A special litigation committee (“SLC”) is a committee appointed by a corporation’s Board of Directors when challenged by a shareholder derivative action and is tasked with considering whether it is in the corporation’s best interest is to pursue or terminate the derivative litigation.
When is a SLC formed?
Where a disgruntled shareholder makes a demand upon a corporation to file a lawsuit against certain officers and directors, the Board of Directors may appoint a SLC, typically made up of two or more disinterested or independent directors. The SLC is charged with investigating the allegations made by the shareholders against the targeted officers and directors and determining if it is in the best interest of the company to pursue the claims against the officers and directors.
More commonly, a SLC is appointed where there is already a pending derivative lawsuit in which pre-suit demand on the board has been excused as futile by a court on a motion to dismiss under Rule 23.1. Even where a shareholder plaintiff has survived a motion to dismiss for failure to make pre-suit demand by showing reasonable doubt concerning the disinterest or independence of a majority of board members, that board can properly delegate its authority concerning litigation decisions on behalf of the corporation to an SLC consisting of disinterested and independent directors. The SLC is a last chance for a corporation to control a derivative claim when a court has determined that a majority of its directors cannot impartially consider the demand.
What Are the Requirements of a SLC?
After a SLC is formed, it must be given full authority and control to make its decisions. It must act independently and not under the influence or control of the board of directors despite the fact that the board appointed its members. The SLC’s procedures for investigating claims must be “adequate, appropriate, and pursued in good faith.”
The determination of whether the SLC’s procedures are proper depends on the nature of the particular investigation may include factors such as: the length and scope of the investigation; the SLC’s use of independent counsel or experts; the corporation or defendant’s participation, if any in the investigation; and the adequacy and reliability of the info supplied to the SLC.
The most important requirement of a SLC is its independence from the Board members who appointed them. The SLC member(s) must not have a relationship with any of the individual defendant or the derivative lawsuit itself that would impair an SLC member’s judgment. When reviewing the decision of a SLC, a Court finds the SLC lacked independence, the court may vacate the SLC’s recommendation despite the length, scope or thoroughness of its investigation.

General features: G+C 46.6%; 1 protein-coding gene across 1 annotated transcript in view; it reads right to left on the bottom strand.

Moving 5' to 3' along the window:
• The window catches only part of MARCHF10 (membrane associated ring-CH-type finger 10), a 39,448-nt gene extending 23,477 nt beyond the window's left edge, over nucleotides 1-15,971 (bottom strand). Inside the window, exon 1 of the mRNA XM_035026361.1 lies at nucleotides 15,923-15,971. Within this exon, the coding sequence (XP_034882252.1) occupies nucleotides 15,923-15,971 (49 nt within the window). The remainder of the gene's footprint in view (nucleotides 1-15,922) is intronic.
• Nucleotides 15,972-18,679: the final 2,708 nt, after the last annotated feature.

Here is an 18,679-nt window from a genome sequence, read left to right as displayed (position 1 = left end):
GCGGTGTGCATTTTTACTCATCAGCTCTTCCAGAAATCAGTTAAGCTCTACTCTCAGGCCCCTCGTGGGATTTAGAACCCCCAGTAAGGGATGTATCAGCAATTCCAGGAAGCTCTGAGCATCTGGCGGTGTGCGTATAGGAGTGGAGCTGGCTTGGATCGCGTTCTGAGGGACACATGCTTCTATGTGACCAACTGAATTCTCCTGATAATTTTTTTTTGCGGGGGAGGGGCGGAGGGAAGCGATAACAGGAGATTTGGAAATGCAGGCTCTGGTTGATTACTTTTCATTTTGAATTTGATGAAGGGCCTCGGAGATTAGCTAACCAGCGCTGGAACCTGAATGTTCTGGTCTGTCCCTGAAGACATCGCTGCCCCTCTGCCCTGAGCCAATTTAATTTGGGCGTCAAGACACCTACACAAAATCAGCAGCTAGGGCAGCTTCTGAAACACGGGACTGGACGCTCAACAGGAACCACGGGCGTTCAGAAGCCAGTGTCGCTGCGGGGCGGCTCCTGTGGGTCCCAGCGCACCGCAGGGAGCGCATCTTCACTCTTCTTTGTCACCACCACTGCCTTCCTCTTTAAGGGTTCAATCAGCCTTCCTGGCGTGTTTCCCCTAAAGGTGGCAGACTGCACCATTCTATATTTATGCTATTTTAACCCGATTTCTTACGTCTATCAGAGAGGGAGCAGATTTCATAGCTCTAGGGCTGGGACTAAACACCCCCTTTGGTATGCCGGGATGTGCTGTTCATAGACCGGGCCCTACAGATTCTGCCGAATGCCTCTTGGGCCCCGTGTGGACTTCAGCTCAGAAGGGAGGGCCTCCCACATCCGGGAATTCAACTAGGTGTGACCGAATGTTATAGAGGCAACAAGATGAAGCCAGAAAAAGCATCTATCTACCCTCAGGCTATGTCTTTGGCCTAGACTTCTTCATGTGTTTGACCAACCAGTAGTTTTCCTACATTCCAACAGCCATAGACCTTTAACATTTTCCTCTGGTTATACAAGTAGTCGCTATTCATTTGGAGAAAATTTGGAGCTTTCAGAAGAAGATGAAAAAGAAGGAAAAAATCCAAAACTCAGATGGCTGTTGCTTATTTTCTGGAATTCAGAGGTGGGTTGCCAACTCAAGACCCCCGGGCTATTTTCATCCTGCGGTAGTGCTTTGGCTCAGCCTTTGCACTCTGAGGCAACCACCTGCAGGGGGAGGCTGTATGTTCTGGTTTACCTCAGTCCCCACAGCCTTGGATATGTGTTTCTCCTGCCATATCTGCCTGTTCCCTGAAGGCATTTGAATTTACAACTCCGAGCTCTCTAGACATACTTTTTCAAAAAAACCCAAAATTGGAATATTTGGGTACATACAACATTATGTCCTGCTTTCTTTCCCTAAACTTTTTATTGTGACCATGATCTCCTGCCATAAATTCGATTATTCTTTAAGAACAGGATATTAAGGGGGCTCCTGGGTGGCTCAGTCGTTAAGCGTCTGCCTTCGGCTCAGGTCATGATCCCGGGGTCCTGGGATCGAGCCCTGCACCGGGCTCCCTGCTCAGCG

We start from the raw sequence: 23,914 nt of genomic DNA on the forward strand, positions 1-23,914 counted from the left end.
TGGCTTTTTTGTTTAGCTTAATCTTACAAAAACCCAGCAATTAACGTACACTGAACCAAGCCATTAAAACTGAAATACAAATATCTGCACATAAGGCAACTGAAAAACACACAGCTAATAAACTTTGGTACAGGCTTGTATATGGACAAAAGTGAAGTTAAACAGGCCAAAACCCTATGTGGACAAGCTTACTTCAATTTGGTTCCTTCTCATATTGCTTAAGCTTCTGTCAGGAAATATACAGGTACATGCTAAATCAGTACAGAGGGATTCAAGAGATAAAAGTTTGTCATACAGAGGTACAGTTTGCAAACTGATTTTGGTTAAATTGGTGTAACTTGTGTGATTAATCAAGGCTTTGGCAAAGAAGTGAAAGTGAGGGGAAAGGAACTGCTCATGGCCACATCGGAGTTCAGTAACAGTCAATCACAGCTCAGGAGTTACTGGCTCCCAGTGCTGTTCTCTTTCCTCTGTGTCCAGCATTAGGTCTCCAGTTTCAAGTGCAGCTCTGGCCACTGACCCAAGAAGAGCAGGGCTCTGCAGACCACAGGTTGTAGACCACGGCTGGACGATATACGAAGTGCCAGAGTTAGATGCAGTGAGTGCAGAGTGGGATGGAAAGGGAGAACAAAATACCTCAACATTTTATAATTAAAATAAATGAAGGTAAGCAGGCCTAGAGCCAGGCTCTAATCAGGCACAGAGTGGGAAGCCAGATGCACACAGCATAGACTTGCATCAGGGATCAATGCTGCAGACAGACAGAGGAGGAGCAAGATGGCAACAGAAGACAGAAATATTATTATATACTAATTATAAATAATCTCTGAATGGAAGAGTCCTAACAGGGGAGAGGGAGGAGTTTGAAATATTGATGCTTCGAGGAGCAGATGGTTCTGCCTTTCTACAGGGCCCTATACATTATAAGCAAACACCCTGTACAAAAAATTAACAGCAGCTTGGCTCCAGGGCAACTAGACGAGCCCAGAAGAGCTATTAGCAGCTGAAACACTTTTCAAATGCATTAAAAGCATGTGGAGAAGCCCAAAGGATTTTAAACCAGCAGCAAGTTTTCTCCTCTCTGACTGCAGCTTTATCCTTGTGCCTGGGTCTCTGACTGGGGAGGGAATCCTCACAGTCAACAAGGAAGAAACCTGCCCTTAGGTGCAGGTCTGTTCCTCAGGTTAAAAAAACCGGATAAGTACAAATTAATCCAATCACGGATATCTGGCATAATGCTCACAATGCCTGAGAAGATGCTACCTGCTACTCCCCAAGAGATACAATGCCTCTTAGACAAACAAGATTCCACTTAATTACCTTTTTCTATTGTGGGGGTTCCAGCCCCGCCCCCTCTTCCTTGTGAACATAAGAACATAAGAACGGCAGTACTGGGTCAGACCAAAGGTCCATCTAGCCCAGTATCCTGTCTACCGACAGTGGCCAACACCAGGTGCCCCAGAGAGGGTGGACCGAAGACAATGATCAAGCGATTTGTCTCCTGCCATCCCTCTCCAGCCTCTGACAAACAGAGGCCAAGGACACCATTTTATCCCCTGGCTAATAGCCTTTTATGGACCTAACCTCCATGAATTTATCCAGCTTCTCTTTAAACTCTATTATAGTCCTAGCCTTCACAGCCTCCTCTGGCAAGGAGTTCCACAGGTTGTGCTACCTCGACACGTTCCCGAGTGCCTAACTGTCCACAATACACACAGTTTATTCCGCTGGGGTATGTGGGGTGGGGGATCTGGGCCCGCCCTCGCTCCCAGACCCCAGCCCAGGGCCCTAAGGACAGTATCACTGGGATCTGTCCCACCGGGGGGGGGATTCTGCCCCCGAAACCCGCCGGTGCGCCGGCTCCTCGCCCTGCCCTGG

Examples of when the members of a SLC will be found not to be independent include: if they are a defendant in the derivative lawsuit they are investigating; if a SLC member has a significant financial stake in the corporation they are advising; and, when the committee is simply advising the board of directors, most of whom are defendants in the derivative lawsuit, instead of acting with full power delegated by the board of directors.
Deference given to the recommendation of a SLC
The Board’s resolution establishing the SLC must delegate the board’s power to control the litigation. A mere advisory role of a SLC fails to bestow a sufficient legitimacy to warrant deference to the committee’s decision by the court. When a properly delegated SLC files a motion to dismiss a demand-excused derivative suit, the SLC has the burden of demonstrating the absence of genuine issues of material fact regarding the committee’s independence, meaning that SLC members are not given the benefit of the doubt as to their objectivity.
A court will examine the independence of the SLC and the process followed by the SLC in reaching its determination, and investigative lapses will undermine the court’s confidence in the SLC’s conclusion. The SLC must foreclose any reasonable basis to question whether non-merits factors operated in the SLC’s ultimate judgment. Generally, if the SLC recommends terminating the derivative suit, the court will defer to the recommendation if the committee shows that its members were independent, acted in good faith, and had a reasonable basis for their conclusions. As a result, a properly constituted SLC of disinterested and independent directors empowered by the board to investigate and determine whether the prosecution of derivative claims is in the best interests of the company can be a powerful aspect of a board’s management authority.
Timothy L. Miles
Hours of Operation